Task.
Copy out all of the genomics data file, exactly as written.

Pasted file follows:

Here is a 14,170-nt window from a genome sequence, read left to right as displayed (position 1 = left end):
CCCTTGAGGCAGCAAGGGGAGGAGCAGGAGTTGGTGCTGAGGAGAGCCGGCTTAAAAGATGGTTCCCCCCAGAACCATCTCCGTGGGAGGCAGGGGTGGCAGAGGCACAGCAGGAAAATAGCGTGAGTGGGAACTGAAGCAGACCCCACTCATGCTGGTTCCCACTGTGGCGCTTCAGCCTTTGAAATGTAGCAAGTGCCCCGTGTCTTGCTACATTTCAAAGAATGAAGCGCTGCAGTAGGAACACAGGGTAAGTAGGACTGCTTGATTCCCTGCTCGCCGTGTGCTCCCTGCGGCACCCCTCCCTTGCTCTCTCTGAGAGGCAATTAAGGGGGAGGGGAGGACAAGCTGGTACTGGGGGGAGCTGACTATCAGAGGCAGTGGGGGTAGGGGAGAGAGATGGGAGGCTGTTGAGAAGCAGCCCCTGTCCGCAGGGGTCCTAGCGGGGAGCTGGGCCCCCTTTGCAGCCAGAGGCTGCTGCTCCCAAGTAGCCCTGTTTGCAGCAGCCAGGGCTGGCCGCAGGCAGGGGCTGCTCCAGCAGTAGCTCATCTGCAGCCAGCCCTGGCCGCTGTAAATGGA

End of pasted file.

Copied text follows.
Here is a 14,170-nt window from a genome sequence, read left to right as displayed (position 1 = left end):
CCCTTGAGGCAGCAAGGGGAGGAGCAGGAGTTGGTGCTGAGGAGAGCCGGCTTAAAAGATGGTTCCCCCCAGAACCATCTCCGTGGGAGGCAGGGGTGGCAGAGGCACAGCAGGAAAATAGCGTGAGTGGGAACTGAAGCAGACCCCACTCATGCTGGTTCCCACTGTGGCGCTTCAGCCTTTGAAATGTAGCAAGTGCCCCGTGTCTTGCTACATTTCAAAGAATGAAGCGCTGCAGTAGGAACACAGGGTAAGTAGGACTGCTTGATTCCCTGCTCGCCGTGTGCTCCCTGCGGCACCCCTCCCTTGCTCTCTCTGAGAGGCAATTAAGGGGGAGGGGAGGACAAGCTGGTACTGGGGGGAGCTGACTATCAGAGGCAGTGGGGGTAGGGGAGAGAGATGGGAGGCTGTTGAGAAGCAGCCCCTGTCCGCAGGGGTCCTAGCGGGGAGCTGGGCCCCCTTTGCAGCCAGAGGCTGCTGCTCCCAAGTAGCCCTGTTTGCAGCAGCCAGGGCTGGCCGCAGGCAGGGGCTGCTCCAGCAGTAGCTCATCTGCAGCCAGCCCTGGCCGCTGTAAATGGA